A Quick History of Vaccines

Since the COVID-19 pandemic spurred a wave of widespread misinformation about vaccines, its more critical than ever to stay informed about History of Vaccines.

A Quick History of Vaccines
copy link
Since the COVID-19 pandemic spurred a wave of widespread misinformation about vaccines, it's more critical than ever to stay informed on the topic to make the best decisions for your health now and in the years to come. The rapid and effective development of the COVID vaccine is a testament to the advances in modern vaccine development and manufacturing. Here are the basics of vaccines and everything you need to know to understand the future of development and how to protect yourself against diseases now and in the years to come.

How do Vaccines Work?

Vaccines are meant to prepare your immune system to fight off infections and diseases. The earliest vaccines were developed using a weaker virus to bolster the immune system without making the person sick or developing any symptoms. The two traditional forms of vaccines are live attenuated vaccines and killed or inactive it. Live vaccines are traditionally created by passing a virus through a series of animal cells that continue to change the cell's ability to replicate within its animal host. The virus gets better at replicating in an animal rather than a human, thus weakening the virus against human cells. When this attenuated virus is given to a human, it cannot replicate and disease the host, but the immune system will still be able to fight it and develop a response it can use to protect the host from the virus in the future. Killed or inactive vaccines are created using heat or chemicals on a pathogen to destroy its replication ability while keeping the virus intact and recognizable by the human immune system. These vaccines do not have any risk of mutation. However, they do not offer protection for as long and typically require boosters.


In the 1960s, scientists first started experimenting with delivering mRNA directly to cells. RNA is a polymeric molecule essential in gene expression, coding, and regulation. Messenger RNA or mRNA is a single strand within RNA that holds the instructions for building proteins. mRNA vaccines will deliver these protein instructions directly to the host's immune system to help it build antibodies to fight off specific diseases.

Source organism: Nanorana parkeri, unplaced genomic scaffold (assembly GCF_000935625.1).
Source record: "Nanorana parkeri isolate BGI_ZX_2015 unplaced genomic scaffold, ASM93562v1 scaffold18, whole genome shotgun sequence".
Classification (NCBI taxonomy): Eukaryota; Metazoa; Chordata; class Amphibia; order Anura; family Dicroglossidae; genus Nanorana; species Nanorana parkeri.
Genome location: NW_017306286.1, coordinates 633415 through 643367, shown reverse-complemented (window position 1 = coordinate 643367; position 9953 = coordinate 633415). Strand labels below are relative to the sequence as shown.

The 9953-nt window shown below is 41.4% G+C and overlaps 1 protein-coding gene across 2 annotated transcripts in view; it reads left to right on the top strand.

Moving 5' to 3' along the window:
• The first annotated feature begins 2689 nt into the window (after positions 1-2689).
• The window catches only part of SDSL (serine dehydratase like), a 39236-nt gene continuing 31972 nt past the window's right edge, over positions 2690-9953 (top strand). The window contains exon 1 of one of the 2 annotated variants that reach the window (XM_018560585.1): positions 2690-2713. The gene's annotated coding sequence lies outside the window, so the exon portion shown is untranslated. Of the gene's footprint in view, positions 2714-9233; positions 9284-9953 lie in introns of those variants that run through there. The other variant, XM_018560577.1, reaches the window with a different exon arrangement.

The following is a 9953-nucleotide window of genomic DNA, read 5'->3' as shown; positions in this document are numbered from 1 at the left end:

Operation Warp Speed

During the COVID-19 pandemic, the demand for a vaccine was more significant than ever, with an unprecedented spread that saw most of the world in lockdown. Operation Warp Speed, an initiative by the US government to accelerate the development of a vaccine, pushed researchers and manufacturers to create mRNA COVID vaccines, Pfizer and Moderna. The development of these vaccines was only possible with companies like Avantor, which "serve your biopharma needs from discovery to commercial launch with a portfolio of industry-leading production chemicals, single-use solutions, and sera, backed by our deep commitment to quality and innovation." Biopharma manufacturing is essential for the reliable and safe production of vaccines worldwide. New technologies have allowed companies like Avantor to streamline vaccine manufacturing and distribution to serve large populations effectively.The future of vaccine development will involve more significant strides in recombinant vaccines that utilize DNA structures to build greater immunity and developments in technology that will assist in the rapid development of vaccines. Today, machine learning has helped researchers quickly run tests and analyze data that streamlined many of the phases of vaccine development. Understanding the basics of how vaccines work and how scientists today are developing vaccines can help you make good decisions about your health in the future.
Categorized intoGeneral Health